They chose a booth alongside a wall. Duct tape covered long tears in the red leatherette. They ordered beers, and Marie set down two overfilled mugs With a flourish. "Anything else?"

"No, thanks, Marie," Donna said, and Marie disappeared into the kitchen. "She's gone to get Estelle. Get ready."

Within moments, a huge woman with an exaggerated brown bouffant appeared. She lumbered over to the table and glowered at Donna. "Where the hell you been?" She was wearing a tentlike red dress covered with a white apron. She wiped her hands across her belly, then put them on her hips, waiting,

"Hey, Estelle, how are you? This is my friend, Frank Griffin."

Estelle ignored him. "I asked you where you been."

"I actually made my own dinner the last few nights."

Estelle frowned. "I made them pork chops you like the other night, and you didn't even come for any."

"Well, I'll be here tomorrow for dinner. What are you making?"

"Chili and corn bread. Lucas will be here to help."

"So it'll be the hot stuff.”

“That’s right.” She pointed at Griffin. “Who’s this trash?"

"Frank Griffin," Griffin said, holding out his hand, and she regarded him balefully. Then she stomped off toward the kitchen.

"She likes you," Donna said.

"Really. What does she do if she doesn't like you?"

"Throws you out." Donna held up her mug. "Cheers."

He clinked mugs with her. This wasn't so bad. "How did you ever find this place?"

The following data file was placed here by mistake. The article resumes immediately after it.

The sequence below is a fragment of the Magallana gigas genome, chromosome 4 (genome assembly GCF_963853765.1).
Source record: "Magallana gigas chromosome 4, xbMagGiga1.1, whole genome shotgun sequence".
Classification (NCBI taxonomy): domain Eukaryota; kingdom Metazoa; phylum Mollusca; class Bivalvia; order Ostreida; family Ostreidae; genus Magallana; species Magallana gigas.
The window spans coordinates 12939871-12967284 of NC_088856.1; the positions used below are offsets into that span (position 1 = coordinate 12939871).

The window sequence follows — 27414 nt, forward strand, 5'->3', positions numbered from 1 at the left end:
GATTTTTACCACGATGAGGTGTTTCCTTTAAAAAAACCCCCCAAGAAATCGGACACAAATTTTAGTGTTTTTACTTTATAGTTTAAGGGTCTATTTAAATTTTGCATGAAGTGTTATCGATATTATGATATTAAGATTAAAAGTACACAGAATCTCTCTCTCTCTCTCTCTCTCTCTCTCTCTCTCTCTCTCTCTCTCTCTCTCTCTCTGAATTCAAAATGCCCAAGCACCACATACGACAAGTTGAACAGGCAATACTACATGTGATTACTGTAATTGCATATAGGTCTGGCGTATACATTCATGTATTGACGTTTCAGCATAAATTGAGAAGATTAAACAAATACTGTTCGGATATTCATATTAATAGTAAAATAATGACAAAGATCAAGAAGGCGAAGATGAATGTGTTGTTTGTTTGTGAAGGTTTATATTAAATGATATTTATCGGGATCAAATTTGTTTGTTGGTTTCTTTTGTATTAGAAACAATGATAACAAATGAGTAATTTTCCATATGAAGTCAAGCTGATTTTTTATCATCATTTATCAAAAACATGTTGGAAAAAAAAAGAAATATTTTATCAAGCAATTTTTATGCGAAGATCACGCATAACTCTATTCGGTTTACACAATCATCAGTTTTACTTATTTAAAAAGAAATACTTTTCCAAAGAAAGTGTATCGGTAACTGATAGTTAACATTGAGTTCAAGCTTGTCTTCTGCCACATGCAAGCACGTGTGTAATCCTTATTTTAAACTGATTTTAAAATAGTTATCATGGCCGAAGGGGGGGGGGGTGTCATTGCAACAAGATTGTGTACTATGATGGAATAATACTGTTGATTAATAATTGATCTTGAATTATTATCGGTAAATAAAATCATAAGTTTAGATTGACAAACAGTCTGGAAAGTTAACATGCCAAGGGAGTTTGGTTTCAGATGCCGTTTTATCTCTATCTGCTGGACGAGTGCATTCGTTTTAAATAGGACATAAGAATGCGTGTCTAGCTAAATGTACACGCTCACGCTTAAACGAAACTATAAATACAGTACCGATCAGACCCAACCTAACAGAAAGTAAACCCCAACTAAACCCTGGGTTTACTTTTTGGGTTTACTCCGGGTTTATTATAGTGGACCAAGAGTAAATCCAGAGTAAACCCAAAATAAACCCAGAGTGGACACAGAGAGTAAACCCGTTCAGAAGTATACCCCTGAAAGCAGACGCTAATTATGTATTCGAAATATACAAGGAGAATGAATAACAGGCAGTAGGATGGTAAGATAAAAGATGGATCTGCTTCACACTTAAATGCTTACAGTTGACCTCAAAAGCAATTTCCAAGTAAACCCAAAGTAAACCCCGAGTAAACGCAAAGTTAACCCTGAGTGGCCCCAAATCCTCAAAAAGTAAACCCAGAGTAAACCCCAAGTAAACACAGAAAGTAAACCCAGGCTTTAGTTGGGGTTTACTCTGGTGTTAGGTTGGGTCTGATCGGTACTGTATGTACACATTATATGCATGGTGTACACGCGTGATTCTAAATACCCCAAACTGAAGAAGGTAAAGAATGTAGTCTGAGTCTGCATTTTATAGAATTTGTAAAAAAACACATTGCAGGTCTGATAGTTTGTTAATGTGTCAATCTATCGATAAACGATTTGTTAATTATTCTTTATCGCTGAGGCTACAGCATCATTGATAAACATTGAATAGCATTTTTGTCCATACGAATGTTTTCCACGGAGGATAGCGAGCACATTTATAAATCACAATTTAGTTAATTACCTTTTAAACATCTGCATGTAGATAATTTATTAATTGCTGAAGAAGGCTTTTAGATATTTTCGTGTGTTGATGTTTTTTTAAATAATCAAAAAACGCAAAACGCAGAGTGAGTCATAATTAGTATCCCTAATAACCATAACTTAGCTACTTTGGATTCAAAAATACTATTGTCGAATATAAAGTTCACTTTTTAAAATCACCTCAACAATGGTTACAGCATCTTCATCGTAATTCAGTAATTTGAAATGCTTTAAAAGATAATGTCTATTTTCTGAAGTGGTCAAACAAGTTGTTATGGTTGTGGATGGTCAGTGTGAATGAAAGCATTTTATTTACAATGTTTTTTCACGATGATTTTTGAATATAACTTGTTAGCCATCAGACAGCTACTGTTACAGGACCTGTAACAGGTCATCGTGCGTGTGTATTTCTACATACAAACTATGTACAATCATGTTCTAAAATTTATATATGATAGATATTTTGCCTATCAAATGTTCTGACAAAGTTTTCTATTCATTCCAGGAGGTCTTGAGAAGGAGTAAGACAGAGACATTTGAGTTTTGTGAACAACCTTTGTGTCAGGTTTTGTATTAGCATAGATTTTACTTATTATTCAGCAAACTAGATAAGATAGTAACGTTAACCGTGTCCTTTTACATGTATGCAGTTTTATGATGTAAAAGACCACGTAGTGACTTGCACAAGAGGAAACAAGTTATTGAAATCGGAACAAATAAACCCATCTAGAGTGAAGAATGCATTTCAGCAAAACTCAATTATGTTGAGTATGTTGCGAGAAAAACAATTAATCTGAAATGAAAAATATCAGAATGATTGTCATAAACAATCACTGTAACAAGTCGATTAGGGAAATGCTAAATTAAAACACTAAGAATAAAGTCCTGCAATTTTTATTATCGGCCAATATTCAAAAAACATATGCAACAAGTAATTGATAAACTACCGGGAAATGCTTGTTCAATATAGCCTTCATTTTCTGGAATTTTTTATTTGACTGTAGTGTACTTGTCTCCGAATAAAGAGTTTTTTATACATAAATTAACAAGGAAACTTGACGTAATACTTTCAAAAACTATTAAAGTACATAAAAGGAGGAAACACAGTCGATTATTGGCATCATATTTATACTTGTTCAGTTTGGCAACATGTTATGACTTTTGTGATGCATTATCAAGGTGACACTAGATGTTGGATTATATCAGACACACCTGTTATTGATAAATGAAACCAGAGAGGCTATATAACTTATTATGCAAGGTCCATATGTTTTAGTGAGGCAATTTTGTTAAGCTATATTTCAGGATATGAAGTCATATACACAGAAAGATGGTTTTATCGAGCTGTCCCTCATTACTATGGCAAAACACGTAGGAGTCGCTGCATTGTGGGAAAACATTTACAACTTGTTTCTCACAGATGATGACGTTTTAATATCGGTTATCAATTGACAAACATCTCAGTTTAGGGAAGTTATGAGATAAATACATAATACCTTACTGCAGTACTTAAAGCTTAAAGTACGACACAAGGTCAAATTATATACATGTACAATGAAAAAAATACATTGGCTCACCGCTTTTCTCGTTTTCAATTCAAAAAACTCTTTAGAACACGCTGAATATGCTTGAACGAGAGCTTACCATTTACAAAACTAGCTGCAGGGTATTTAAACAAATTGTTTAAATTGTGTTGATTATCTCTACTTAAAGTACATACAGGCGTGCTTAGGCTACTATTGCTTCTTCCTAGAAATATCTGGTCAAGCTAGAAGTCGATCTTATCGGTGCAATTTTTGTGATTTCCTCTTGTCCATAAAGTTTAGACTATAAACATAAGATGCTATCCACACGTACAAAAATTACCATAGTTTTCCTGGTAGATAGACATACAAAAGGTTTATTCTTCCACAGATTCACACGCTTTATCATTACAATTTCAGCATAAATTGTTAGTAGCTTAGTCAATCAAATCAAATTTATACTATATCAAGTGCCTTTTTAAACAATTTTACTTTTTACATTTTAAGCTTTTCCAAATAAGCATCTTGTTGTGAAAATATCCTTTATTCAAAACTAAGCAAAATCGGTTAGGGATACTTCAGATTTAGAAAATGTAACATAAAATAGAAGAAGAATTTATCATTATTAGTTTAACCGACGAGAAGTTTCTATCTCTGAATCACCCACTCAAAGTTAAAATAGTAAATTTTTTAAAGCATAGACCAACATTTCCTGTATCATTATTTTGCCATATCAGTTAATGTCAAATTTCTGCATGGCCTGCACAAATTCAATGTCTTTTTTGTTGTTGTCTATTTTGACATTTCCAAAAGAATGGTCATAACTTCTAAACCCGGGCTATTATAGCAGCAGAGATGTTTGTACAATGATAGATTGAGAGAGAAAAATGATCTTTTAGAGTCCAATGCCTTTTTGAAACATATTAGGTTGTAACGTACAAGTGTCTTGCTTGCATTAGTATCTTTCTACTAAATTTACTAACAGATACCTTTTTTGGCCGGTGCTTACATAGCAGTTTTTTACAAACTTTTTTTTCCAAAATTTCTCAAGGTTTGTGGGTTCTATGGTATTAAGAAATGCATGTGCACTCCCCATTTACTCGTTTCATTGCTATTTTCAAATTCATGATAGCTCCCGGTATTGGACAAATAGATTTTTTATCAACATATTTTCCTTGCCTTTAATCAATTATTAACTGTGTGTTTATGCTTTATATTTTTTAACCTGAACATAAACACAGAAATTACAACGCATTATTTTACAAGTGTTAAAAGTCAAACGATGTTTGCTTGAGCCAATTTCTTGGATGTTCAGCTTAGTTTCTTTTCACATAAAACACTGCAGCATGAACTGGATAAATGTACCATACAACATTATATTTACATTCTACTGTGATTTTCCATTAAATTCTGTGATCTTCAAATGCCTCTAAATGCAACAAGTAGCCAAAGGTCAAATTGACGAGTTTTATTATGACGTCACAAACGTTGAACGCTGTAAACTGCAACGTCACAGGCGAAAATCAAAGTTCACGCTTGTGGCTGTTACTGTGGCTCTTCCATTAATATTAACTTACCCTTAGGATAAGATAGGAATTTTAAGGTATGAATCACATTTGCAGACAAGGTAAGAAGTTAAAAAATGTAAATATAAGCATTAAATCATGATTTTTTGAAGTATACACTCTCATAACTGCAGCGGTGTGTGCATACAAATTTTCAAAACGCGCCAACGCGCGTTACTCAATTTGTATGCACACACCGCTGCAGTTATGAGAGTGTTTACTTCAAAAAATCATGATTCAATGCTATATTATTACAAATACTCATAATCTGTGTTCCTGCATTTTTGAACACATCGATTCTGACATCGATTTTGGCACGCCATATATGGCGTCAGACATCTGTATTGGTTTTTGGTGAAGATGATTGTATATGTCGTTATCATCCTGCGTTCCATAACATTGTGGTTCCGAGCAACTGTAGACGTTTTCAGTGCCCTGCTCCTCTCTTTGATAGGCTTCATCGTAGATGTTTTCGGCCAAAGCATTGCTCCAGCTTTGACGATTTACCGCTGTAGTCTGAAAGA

"My ex-husband brought me here. He defended Lucas in a murder case. He was innocent," she added quickly, "it was a case of mistaken identity. But Lucas offered him a free dinner—him and ‘the missus.' We came here on a Friday night, and the next morning Michael told me he wanted a divorce. He moved out that night. We've been divorced now for two years."                  I

Griffin didn't know what to say. The apparent disregard with which she told him this, the practiced nonchalance. It had to still hurt her. He'd forgotten that things like this happened to other people.

"I'm sorry," he said.

She shrugged. "It's okay. It gets better. You'll see."

"What do you mean?"

"You're newly divorced. Or getting a divorce, right?"

"Getting. Right. How did you know?"

She took a long swallow of beer, then said, "I told you. I can read people really well. Another beer?"

He smiled, almost shyly rubbed the top of his head. "I think so, yes."